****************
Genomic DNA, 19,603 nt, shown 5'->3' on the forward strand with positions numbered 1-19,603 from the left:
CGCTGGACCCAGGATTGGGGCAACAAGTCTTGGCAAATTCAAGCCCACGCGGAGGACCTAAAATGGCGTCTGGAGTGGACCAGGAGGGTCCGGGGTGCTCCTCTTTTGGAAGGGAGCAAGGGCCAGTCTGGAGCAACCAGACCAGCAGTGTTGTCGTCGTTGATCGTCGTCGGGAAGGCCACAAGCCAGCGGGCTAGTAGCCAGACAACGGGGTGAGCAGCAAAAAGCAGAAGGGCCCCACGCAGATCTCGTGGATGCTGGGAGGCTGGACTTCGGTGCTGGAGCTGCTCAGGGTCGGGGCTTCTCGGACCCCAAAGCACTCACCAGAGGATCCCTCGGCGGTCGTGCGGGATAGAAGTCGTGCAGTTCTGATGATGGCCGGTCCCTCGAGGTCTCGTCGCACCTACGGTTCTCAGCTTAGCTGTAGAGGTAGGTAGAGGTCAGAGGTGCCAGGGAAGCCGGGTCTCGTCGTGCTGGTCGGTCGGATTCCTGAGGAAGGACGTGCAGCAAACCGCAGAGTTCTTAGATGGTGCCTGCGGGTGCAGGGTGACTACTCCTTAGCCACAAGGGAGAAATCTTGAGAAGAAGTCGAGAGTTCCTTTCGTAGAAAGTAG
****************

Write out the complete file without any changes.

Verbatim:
Genomic DNA, 19,603 nt, shown 5'->3' on the forward strand with positions numbered 1-19,603 from the left:
CGCTGGACCCAGGATTGGGGCAACAAGTCTTGGCAAATTCAAGCCCACGCGGAGGACCTAAAATGGCGTCTGGAGTGGACCAGGAGGGTCCGGGGTGCTCCTCTTTTGGAAGGGAGCAAGGGCCAGTCTGGAGCAACCAGACCAGCAGTGTTGTCGTCGTTGATCGTCGTCGGGAAGGCCACAAGCCAGCGGGCTAGTAGCCAGACAACGGGGTGAGCAGCAAAAAGCAGAAGGGCCCCACGCAGATCTCGTGGATGCTGGGAGGCTGGACTTCGGTGCTGGAGCTGCTCAGGGTCGGGGCTTCTCGGACCCCAAAGCACTCACCAGAGGATCCCTCGGCGGTCGTGCGGGATAGAAGTCGTGCAGTTCTGATGATGGCCGGTCCCTCGAGGTCTCGTCGCACCTACGGTTCTCAGCTTAGCTGTAGAGGTAGGTAGAGGTCAGAGGTGCCAGGGAAGCCGGGTCTCGTCGTGCTGGTCGGTCGGATTCCTGAGGAAGGACGTGCAGCAAACCGCAGAGTTCTTAGATGGTGCCTGCGGGTGCAGGGTGACTACTCCTTAGCCACAAGGGAGAAATCTTGAGAAGAAGTCGAGAGTTCCTTTCGTAGAAAGTAG